402 474 6626 susiewindle@gmail.com

Have you ever noticed how kids run around freely for a period of time and then suddenly stop by to sit on their mom or dad’s lap . . . or lean on them . . . or “touch base” in some way? They may stop by for seconds or minutes, and then they are off again. For kids, this touching base is like emotional refueling. The momentary closeness actually balances a number of chemicals in their brains. In addition, if your kids are touching base with you, it’s a real compliment. Your child experiences you as a natural high.

Neuroscientist Candace Pert has been known to refer to each of us as the “finest drugstore available.” The natural hormones and neurochemicals produced in our bodies and brains can make us feel great and help us thrive. However, if people experience relational stress in childhood, they may lose access to those finest natural chemicals.

When you provide your child with lots of early experiences that offer love and calm, opioids and oxytocin will be dominant in his or her brain. If your child experiences these neurochemical brain states on a regular basis, your child will perceive the world with curiosity and awe-filled interest. Repeated experiences of positive human interaction also create resilience for the painful and stressful times in life that are part of being human.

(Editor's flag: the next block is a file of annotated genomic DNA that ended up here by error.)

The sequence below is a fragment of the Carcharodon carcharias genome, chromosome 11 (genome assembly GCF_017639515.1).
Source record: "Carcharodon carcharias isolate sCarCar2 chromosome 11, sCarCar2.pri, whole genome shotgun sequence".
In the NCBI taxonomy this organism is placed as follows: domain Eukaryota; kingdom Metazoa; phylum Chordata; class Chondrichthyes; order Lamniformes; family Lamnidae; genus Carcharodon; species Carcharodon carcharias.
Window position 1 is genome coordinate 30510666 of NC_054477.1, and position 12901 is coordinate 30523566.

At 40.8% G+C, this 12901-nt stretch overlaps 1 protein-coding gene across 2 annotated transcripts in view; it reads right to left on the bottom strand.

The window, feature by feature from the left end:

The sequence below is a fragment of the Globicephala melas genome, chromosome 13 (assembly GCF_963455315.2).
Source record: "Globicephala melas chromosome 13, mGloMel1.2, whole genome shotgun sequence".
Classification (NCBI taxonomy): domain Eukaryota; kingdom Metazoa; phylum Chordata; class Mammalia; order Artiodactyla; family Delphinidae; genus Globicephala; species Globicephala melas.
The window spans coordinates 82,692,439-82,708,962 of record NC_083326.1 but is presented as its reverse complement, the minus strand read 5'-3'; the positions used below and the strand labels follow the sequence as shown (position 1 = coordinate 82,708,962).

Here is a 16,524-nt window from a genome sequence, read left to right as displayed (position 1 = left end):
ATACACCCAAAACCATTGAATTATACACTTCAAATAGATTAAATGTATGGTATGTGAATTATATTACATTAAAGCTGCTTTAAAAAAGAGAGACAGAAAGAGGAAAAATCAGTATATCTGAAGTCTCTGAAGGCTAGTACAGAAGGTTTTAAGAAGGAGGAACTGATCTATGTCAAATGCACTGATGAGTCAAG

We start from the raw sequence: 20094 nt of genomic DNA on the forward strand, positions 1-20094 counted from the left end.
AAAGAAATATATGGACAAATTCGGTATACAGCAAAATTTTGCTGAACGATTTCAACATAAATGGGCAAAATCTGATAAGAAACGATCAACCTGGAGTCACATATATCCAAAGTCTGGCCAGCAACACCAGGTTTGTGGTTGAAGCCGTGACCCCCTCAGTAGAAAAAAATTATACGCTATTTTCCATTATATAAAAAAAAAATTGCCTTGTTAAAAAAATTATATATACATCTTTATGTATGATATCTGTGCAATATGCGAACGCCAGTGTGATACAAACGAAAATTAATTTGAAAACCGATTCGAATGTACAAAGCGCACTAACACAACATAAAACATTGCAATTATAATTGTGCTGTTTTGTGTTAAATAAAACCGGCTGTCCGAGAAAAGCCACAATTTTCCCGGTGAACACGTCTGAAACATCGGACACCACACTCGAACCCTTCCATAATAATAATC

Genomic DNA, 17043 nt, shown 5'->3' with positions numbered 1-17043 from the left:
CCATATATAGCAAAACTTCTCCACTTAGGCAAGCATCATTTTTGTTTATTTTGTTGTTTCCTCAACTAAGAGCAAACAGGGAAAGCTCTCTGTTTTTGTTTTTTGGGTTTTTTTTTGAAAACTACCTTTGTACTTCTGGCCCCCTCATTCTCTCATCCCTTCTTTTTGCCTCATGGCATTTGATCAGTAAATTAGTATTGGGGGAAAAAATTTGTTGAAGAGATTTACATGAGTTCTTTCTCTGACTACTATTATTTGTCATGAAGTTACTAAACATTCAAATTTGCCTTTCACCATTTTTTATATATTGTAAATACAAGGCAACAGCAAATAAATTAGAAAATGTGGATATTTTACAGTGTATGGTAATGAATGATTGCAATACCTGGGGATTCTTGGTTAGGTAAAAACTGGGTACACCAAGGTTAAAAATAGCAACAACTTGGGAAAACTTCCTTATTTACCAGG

Opioids and oxytocin are highly activated in the human brain only through warm human connections . . . such as the loving reassurance given to a child who is touching base. So, if we want children to grow up with the ability to feel secure, calm, and safe in the world, and if we want them to feel at ease with themselves and the people around them, we need to be sure they have the safe physical contact and comforting that activates these chemicals and is such an important part of their development.

More to consider: Chemicals to know . . .

Opioids are brain chemicals that both give us a general sense of well-being and relieve pain.

Oxytocin contributes to feelings of comfort and safety in children.

Cuddles, hugs, falling asleep in your arms, rituals that include affectionate touch, and holding your child on your lap trigger these powerful chemicals.